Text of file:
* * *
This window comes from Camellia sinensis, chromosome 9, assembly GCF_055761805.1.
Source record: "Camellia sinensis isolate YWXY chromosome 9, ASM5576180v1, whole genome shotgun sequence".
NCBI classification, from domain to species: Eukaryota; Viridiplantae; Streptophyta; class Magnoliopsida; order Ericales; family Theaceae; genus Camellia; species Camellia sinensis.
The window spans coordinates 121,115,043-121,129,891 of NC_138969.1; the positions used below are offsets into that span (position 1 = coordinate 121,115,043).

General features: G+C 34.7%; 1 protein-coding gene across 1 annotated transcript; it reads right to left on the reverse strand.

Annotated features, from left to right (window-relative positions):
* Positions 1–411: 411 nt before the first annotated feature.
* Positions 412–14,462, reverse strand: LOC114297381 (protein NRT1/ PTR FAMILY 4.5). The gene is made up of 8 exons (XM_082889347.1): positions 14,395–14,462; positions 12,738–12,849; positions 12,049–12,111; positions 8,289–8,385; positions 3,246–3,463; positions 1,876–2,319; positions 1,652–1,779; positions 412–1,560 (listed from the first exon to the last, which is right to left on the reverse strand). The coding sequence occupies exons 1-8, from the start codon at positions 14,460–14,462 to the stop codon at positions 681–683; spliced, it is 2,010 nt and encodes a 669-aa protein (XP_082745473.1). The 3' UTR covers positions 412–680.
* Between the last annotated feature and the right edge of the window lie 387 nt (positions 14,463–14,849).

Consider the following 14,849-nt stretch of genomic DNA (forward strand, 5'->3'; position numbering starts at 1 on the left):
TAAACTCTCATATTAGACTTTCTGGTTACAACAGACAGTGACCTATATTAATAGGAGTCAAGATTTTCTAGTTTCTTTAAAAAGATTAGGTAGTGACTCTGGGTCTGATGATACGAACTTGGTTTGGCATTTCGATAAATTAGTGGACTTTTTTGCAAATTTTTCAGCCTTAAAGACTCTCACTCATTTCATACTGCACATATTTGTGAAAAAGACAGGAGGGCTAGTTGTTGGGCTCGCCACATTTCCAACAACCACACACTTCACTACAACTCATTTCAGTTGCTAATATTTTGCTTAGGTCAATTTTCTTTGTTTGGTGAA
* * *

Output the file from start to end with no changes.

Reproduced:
This window comes from Camellia sinensis, chromosome 9, assembly GCF_055761805.1.
Source record: "Camellia sinensis isolate YWXY chromosome 9, ASM5576180v1, whole genome shotgun sequence".
NCBI classification, from domain to species: Eukaryota; Viridiplantae; Streptophyta; class Magnoliopsida; order Ericales; family Theaceae; genus Camellia; species Camellia sinensis.
The window spans coordinates 121,115,043-121,129,891 of NC_138969.1; the positions used below are offsets into that span (position 1 = coordinate 121,115,043).

General features: G+C 34.7%; 1 protein-coding gene across 1 annotated transcript; it reads right to left on the reverse strand.

Annotated features, from left to right (window-relative positions):
* Positions 1–411: 411 nt before the first annotated feature.
* Positions 412–14,462, reverse strand: LOC114297381 (protein NRT1/ PTR FAMILY 4.5). The gene is made up of 8 exons (XM_082889347.1): positions 14,395–14,462; positions 12,738–12,849; positions 12,049–12,111; positions 8,289–8,385; positions 3,246–3,463; positions 1,876–2,319; positions 1,652–1,779; positions 412–1,560 (listed from the first exon to the last, which is right to left on the reverse strand). The coding sequence occupies exons 1-8, from the start codon at positions 14,460–14,462 to the stop codon at positions 681–683; spliced, it is 2,010 nt and encodes a 669-aa protein (XP_082745473.1). The 3' UTR covers positions 412–680.
* Between the last annotated feature and the right edge of the window lie 387 nt (positions 14,463–14,849).

Consider the following 14,849-nt stretch of genomic DNA (forward strand, 5'->3'; position numbering starts at 1 on the left):
TAAACTCTCATATTAGACTTTCTGGTTACAACAGACAGTGACCTATATTAATAGGAGTCAAGATTTTCTAGTTTCTTTAAAAAGATTAGGTAGTGACTCTGGGTCTGATGATACGAACTTGGTTTGGCATTTCGATAAATTAGTGGACTTTTTTGCAAATTTTTCAGCCTTAAAGACTCTCACTCATTTCATACTGCACATATTTGTGAAAAAGACAGGAGGGCTAGTTGTTGGGCTCGCCACATTTCCAACAACCACACACTTCACTACAACTCATTTCAGTTGCTAATATTTTGCTTAGGTCAATTTTCTTTGTTTGGTGAA